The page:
The way we shop, cook, and eat has changed quite a bit in the last month for most of us.  Infrequent shopping trips mean we have to make lists wisely and often we find certain ingredients unavailable and shelves empty once we arrive at stores.  Many people have a smaller food budget right now which necessitates shopping carefully and ensuring we use the food we buy and not let it go to waste.  Some people are unable to shop for themselves and are relying on others to shop for them. Many are beginning to plant gardens or expand their existing gardens as the reality of the long-term effects of this situation sets in.

However, despite all the challenges, I am heartened and optimistic when I see so many people cooking again.  With more time, people are exploring food!  Yeast and flour are extremely hard to come by since so many people have been experimenting with artisan breads.  Social media is filled with images of food made from scratch by proud home chefs.  This is encouraging and I hope we never go back to relying on others to feed us!

Having a stocked pantry is always important, but now it seems imperative.  Keeping your pantry well-stocked doesn’t mean hoarding though.  There will be enough food for everyone if everyone purchases just what they need!  I find people have been incredibly supportive and willing to share what they have.  I hope this caring for one another continues in the future long after the pandemic has passed.

Here are some tips on how to prep your pantry:

Dry goods

Keep a variety of dry beans and lentils on hand.  They are non-perishable, cheap and very nourishing.  They are a good source of protein as well.    Lentils are a big Canadian crop so it’s a great way to support our country’s farmers.

Legumes can also be sprouted – a fun way to enjoy them fresh and uncooked!

Chickpeas can become hummus, or roast them for a crunchy snack or salad topper instead of croutons.

http://stircookingschool.ca/2018/03/traditional-hummus-flavour-variations/

http://stircookingschool.ca/2017/04/sardinian-eggplant-chickpeas-topped-spicy-yogurt/

http://stircookingschool.ca/2016/11/1559/

http://stircookingschool.ca/2018/11/squash-lentil-stew/

http://stircookingschool.ca/2016/03/lemony-greek-lentil-soup/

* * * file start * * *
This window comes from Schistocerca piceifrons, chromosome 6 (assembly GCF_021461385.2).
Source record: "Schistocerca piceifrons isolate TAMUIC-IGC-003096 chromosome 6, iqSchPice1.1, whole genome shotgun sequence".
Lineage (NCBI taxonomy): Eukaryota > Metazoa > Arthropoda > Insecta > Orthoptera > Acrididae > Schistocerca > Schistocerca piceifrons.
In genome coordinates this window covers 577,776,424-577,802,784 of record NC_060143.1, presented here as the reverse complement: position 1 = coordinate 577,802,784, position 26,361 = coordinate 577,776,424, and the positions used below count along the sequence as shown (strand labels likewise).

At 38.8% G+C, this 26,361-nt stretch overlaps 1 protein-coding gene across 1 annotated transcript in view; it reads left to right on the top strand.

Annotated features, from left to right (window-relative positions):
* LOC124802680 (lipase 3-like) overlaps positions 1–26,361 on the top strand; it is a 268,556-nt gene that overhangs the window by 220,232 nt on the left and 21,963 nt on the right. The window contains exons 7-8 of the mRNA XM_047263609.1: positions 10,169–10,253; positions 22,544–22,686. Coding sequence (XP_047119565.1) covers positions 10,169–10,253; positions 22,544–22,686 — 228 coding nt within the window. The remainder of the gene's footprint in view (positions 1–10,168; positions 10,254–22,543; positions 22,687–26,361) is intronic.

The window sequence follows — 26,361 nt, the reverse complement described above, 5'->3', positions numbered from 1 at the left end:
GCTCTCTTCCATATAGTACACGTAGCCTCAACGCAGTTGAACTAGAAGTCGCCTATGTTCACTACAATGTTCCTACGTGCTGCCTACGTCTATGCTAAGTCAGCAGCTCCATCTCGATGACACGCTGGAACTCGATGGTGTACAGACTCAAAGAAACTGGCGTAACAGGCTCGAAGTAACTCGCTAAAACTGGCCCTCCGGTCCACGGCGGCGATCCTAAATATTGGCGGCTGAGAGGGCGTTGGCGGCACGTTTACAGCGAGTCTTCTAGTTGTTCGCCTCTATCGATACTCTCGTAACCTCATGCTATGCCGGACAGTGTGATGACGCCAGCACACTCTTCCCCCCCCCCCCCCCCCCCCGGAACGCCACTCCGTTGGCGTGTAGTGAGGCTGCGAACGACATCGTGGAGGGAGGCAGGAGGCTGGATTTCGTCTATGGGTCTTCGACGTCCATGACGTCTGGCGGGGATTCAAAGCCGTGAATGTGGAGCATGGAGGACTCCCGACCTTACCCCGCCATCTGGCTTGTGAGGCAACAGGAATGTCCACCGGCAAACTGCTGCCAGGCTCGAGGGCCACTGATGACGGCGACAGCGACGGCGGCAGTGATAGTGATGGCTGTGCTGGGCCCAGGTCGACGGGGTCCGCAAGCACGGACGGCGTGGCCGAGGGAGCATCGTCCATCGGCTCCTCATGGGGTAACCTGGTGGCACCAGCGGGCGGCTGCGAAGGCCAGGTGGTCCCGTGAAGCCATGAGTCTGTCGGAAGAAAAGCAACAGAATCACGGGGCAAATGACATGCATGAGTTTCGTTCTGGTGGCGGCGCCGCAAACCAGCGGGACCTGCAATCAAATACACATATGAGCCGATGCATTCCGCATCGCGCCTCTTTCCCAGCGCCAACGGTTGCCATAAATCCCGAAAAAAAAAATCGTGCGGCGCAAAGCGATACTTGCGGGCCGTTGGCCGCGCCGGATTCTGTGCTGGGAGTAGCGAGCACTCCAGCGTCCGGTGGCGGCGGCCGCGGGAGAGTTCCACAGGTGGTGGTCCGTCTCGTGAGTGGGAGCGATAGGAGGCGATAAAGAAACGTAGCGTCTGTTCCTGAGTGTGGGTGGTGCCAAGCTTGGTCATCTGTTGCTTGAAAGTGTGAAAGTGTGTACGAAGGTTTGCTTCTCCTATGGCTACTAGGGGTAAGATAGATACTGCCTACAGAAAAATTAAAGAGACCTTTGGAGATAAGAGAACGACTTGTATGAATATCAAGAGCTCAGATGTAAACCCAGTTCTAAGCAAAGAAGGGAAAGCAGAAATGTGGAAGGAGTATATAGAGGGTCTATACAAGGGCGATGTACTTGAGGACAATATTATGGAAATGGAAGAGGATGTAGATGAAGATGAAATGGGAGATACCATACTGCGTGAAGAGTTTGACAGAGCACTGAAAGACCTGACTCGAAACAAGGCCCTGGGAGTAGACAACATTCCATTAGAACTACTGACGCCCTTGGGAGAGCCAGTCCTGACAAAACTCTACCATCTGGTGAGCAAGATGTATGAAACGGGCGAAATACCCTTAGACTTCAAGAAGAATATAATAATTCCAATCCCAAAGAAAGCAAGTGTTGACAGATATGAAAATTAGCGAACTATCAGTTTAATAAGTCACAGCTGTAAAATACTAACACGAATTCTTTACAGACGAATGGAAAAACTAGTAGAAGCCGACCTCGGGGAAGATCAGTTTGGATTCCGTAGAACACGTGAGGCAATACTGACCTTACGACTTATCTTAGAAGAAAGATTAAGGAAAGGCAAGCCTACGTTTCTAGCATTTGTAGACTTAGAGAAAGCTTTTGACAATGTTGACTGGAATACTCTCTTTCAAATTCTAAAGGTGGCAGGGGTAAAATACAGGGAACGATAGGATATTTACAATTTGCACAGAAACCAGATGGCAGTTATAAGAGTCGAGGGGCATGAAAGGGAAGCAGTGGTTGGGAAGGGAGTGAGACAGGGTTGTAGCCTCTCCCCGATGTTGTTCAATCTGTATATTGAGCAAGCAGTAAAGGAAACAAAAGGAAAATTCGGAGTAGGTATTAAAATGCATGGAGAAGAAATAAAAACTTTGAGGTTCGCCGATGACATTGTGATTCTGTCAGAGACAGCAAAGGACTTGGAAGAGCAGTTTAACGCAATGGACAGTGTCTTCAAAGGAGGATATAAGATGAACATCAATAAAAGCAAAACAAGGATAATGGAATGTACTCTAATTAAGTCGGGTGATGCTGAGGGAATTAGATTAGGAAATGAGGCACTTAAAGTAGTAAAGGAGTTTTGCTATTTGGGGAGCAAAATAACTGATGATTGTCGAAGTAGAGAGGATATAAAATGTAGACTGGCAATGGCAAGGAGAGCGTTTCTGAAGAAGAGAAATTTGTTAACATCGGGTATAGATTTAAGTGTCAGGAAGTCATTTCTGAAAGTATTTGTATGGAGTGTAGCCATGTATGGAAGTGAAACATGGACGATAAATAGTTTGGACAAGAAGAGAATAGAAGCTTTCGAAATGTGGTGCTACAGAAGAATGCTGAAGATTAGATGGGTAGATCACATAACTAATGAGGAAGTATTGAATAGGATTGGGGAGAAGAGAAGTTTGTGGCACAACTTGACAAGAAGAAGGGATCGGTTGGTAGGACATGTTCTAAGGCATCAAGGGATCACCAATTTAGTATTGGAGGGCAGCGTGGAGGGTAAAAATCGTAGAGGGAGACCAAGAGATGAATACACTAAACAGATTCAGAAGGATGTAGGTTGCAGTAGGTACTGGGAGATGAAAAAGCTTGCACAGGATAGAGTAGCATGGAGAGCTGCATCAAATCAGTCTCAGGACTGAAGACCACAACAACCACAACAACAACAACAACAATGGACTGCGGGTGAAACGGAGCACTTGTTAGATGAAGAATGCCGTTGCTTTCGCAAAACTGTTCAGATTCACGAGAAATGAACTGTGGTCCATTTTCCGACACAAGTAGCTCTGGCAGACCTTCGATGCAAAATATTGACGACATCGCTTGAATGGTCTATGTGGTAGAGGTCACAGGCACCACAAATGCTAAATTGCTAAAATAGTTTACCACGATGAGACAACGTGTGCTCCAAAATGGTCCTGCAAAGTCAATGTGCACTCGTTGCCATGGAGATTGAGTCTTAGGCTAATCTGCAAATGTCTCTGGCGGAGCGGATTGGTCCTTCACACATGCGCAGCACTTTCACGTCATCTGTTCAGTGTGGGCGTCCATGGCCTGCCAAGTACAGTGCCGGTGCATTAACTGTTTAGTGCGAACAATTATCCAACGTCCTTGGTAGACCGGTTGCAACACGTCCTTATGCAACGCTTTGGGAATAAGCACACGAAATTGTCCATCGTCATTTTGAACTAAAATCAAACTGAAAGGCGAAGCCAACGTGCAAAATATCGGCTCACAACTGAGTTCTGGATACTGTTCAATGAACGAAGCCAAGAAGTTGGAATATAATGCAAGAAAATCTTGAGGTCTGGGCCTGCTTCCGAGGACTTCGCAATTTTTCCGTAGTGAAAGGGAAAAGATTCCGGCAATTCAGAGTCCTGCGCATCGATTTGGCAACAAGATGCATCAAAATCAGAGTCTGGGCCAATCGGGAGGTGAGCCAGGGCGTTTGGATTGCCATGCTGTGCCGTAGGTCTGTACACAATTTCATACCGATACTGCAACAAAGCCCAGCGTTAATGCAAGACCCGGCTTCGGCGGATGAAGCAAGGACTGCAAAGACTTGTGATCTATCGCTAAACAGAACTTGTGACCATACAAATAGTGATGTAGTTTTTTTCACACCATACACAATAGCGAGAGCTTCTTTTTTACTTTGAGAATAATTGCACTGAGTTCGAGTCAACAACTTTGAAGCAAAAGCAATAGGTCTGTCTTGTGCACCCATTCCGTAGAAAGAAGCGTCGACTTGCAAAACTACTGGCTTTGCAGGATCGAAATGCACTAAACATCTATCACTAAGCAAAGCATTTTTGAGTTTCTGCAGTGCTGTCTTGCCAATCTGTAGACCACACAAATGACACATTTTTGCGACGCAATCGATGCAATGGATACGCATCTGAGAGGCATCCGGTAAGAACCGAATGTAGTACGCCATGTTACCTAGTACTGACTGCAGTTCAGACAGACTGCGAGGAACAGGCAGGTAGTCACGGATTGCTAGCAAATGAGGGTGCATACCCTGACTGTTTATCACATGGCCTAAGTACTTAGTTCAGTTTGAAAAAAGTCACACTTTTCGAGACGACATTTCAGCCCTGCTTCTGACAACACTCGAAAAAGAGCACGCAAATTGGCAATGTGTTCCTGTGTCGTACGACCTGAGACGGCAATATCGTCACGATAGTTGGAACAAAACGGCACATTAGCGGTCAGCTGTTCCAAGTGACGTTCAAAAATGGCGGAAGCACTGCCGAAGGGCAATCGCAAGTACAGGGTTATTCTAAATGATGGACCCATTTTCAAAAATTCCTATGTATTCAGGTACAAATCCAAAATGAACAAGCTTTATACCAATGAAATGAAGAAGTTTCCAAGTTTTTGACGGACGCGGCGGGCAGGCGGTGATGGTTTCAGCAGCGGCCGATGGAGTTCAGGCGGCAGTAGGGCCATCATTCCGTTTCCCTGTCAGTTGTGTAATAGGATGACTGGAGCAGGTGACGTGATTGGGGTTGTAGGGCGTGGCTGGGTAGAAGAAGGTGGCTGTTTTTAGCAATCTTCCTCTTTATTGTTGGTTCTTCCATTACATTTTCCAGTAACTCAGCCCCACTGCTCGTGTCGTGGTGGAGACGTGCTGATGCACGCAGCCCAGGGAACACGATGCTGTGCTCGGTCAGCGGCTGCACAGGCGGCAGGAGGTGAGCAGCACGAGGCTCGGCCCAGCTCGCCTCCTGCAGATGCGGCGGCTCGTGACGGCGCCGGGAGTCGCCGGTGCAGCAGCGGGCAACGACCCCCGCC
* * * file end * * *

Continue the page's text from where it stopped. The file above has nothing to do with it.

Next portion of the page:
Check out http://www.pulsecanada.com/resources/ for some more recipes and ideas.

 

Breakfast

Breakfast can easily be inspired by pantry items.  Chia puddings with chia seeds and coconut milk, oatmeal or overnight oats, or homemade granola. Grains other than oats can make great porridges – try millet or quinoa for a fun change.  Savory breakfasts can also start in the pantry.  Shakshuka is a flavourful and spicy tomato and egg breakfast. https://food52.com/recipes/65845-yotam-ottolenghi-s-shakshuka

http://stircookingschool.ca/2016/09/1363/

 

Grains, Nuts, and Seeds

In my dry pantry, I have an assortment of grains:  millet, various types of rice, quinoa, oats, cornmeal, flour, etc. I tend to buy these in larger bulk quantities so that I always have them on hand.  Don’t buy more than you can use up in a reasonable amount of time.  Whole grains will keep well for quite a while, but the more processed grains, such as flours, will go stale more quickly, so it’s best to buy those in smaller quantities.  Many of these grains can be used in sweet or savory applications, giving you lots of options!  Quinoa is also a complete protein, so is great to keep on hand for easy vegetarian meals.

http://stircookingschool.ca/2016/05/quinoa-truffles/

http://stircookingschool.ca/2019/12/3581/

Nuts are seeds should be kept in the fridge or freezer unless you intend to eat them right away.  They have a high oil content and will go rancid quite quickly with heat and light.  Nuts are seeds are good sources of healthy fat and protein and can easily get incorporating into existing meals.

http://stircookingschool.ca/2019/02/hazelnut-chocolate-spread/

 

Tomatoes

This is one of the most versatile pantry items.  Stewed tomatoes or tomato sauce can become a salsa, a pasta sauce, a tomato soup, a base for chili or a curry.   Sundried tomatoes can add deep flavour to a pasta dish or become a quick topping for crostini.

http://stircookingschool.ca/2017/12/sun-dried-tomato-jam-goat-cheese-crostini/

Freezer

Keep your freezer full of items like frozen fruit, soups and stews, chili, etc.  You can prepare smoothie jars/bags in advance with everything you need for your smoothie (except the liquid) for a quick breakfast or snack. I always cook big batches of beans then freeze extra in containers or bags so I have them on hand.  Beans like garbanzo beans can be frozen on cookie sheets first, then bagged, to ensure they don’t stick together.  This way you can scoop out just what you need when you need it.

http://stircookingschool.ca/2019/01/3003/

 

While fresh food and vegetables should always play the starring role in your diet, it is important to have a diverse pantry from which you can pull in items to play a supporting role in a meal. 

If you have any pantry challenges, let us know and we can make some suggestions.  If you have fun panty ideas and inspirations, please share with us!